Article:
At step 406, it is checked whether the error condition returned by the storage device is a queue full condition. If the error condition is the queue full condition, then step 408 is performed. If the error condition is not the queue full condition, then the error condition is handled by another error handling module. At step 408, the CID associated with the I/O request is determined. In one embodiment, the CID is determined to identify workload associated with the I/O request. At step 410, a flag indicating the queue full condition of the workload is set. At step 412, it is determined whether a maximum queue depth assigned to the workload is greater than one. If it is determined that the maximum queue depth is greater than one at step 412, then step 414 is performed. Otherwise, step 416 is performed.

At step 414, the maximum queue depth assigned to the workload is decreased by one. That is, the maximum number of I/O requests from the workload which are concurrently issuable by the I/O stack layer 102 may be decreased by one. At step 416, successful execution of the I/O requests associated with the workload since the queue full condition is set to zero. At step 418, the number of outstanding I/O requests at the queue of the storage device is decreased by one, and then step 402 is performed again.

If it is determined that the response is not associated with the error condition at step 404, then step 420 is performed. At step 420, the CID associated with the I/O request is determined based on the I/O request associated with the response. At step 422, it is checked whether the flag indicating the queue full condition associated with the workload is set. If the flag indicating the queue full condition is not set, then step 418 is performed. This means that the I/O request associated with the workload is successfully executed at the storage device. At step 418, the number of outstanding I/O requests at the queue of the storage device is decreased by one, and then step 402 is performed again. If the flag indicating the queue full condition is found to be set at step 422, then step 424 is performed. At step 424, a number of successful execution of I/O requests associated with the workload since the queue full condition is increased by one.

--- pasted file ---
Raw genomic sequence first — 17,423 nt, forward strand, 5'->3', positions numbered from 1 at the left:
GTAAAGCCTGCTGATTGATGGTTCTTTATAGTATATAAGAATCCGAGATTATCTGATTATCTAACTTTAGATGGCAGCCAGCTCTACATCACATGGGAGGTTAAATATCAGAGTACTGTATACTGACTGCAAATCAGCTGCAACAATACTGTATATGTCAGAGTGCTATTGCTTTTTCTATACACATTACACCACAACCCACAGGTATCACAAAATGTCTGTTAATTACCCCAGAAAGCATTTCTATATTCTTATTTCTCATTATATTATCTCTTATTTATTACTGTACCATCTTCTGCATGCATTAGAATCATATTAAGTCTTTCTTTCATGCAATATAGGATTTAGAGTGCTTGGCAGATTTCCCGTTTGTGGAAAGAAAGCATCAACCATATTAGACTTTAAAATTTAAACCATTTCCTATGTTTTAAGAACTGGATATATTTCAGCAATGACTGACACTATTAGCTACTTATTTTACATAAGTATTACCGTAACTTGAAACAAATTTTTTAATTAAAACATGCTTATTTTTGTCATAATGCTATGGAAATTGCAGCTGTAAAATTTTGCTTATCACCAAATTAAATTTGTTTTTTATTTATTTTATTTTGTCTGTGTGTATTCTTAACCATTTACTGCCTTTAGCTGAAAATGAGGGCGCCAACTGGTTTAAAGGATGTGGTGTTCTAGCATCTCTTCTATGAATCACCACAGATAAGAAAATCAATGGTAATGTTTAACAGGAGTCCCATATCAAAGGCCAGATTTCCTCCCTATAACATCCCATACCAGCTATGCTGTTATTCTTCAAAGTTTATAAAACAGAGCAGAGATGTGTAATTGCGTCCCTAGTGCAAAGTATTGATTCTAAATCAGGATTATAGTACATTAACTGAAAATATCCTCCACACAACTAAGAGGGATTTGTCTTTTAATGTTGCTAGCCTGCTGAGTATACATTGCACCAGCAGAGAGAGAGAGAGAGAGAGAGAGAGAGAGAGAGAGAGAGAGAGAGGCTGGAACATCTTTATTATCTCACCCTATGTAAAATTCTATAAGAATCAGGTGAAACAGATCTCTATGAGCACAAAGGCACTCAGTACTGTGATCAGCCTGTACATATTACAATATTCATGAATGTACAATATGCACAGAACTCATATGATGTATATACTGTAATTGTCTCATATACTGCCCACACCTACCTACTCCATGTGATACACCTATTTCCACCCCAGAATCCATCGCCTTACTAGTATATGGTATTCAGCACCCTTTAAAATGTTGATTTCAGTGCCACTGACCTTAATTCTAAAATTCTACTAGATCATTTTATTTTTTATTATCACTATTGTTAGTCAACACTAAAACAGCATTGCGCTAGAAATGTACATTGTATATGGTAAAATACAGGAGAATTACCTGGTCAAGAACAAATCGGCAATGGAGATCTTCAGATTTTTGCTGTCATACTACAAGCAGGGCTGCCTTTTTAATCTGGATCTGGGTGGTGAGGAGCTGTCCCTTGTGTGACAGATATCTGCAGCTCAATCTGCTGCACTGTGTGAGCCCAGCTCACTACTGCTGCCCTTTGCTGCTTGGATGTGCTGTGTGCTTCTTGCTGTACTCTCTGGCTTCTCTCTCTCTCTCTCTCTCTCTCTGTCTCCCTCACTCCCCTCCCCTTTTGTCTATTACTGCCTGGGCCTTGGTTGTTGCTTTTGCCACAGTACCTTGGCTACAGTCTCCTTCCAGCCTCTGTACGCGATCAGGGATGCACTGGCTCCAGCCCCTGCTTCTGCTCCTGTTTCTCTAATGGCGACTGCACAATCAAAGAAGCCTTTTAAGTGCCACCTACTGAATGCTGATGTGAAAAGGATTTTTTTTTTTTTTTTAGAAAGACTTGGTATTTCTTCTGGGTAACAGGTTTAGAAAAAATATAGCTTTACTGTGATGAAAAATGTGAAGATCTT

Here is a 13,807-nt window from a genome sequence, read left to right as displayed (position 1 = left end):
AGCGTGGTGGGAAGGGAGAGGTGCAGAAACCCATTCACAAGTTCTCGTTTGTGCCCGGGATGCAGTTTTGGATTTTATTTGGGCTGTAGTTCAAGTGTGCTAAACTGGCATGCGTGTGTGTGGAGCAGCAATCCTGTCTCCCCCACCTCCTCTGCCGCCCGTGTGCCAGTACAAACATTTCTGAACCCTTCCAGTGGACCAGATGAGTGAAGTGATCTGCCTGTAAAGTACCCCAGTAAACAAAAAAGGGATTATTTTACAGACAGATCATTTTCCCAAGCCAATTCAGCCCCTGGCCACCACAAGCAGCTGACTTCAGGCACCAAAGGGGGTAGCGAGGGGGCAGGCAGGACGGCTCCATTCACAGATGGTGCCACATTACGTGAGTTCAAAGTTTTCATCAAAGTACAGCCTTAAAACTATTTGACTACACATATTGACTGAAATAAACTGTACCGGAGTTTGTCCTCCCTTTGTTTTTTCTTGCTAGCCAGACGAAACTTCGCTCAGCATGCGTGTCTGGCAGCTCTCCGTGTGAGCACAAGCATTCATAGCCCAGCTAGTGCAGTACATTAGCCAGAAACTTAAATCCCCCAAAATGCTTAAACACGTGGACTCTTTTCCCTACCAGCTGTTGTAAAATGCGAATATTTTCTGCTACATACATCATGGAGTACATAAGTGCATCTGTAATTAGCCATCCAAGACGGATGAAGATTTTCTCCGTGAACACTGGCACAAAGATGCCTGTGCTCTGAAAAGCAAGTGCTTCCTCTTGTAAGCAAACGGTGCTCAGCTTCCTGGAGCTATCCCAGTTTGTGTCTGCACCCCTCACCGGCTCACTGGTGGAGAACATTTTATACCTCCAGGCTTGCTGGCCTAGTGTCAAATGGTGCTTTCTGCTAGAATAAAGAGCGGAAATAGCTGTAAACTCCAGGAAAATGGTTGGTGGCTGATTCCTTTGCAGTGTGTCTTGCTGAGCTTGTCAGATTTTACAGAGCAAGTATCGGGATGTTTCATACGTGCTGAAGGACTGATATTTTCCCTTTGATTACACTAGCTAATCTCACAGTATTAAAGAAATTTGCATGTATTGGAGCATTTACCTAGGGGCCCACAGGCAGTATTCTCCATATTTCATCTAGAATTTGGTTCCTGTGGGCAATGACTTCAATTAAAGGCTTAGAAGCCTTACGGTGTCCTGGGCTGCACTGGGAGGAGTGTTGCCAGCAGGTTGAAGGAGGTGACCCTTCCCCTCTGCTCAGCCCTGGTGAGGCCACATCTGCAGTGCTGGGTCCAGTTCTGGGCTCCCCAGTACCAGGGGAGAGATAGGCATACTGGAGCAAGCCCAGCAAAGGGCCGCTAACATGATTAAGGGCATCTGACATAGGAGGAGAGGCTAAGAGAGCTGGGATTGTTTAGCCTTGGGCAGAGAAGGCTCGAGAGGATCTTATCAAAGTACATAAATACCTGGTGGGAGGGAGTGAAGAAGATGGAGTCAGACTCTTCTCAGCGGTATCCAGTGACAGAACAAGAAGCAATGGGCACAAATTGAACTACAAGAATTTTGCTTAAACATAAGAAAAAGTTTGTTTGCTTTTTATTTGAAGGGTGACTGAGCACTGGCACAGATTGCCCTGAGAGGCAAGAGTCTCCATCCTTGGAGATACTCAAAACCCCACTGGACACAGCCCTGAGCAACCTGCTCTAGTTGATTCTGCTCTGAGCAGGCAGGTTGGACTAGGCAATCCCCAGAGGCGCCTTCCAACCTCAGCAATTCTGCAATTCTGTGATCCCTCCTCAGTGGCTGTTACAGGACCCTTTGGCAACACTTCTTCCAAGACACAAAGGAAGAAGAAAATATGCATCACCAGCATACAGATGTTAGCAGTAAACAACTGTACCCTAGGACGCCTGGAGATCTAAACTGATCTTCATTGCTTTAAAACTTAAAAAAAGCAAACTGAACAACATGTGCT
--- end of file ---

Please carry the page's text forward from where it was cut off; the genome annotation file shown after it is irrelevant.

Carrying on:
At step 426, it is determined whether the number of successful execution of I/O requests associated with the workload since the queue full condition is greater than or equal to a device healthy threshold value of the storage device. It is noted that the device threshold value may be an arbitrary threshold value set by the designer of the I/O flow control algorithm described in the method 400 that once a certain number of I/O requests invoked by a workload are consecutively carried out without incurring any error condition, the maximum queue depth assigned to the workload may be increased by one. If it is determined that the number of successful execution of I/O requests since the queue full condition is greater than or equal to the device healthy threshold value at step 426, then step 428 is performed. Otherwise, step 418 is performed. At step 428, a number of successful execution of I/O requests since the queue full condition is set to a value which is equal to the number of successful execution of I/O requests since the queue full condition minus the device healthy threshold value.

At step 430, the maximum queue depth assigned to the workload is increased by one. At step 432, it is checked whether the maximum queue depth is greater than or equal to the full load depth of the storage device. If the maximum queue depth is greater than or equal to the full load depth of the storage device, then step 434 is performed. It is noted that the full load depth may be a default value shipped with the OS associated with the storage device or an arbitrary value set by the system administrator. Otherwise, step 418 is performed. At step 434, the maximum queue depth is set to a value which is equal to the full load depth of the storage device. At step 436, the flag indicating the queue full condition for the workload is cleared. Subsequently, step 418 is performed. Exemplary pseudo-code for handling a response to a classifier based I/O request is found in Appendix “B”.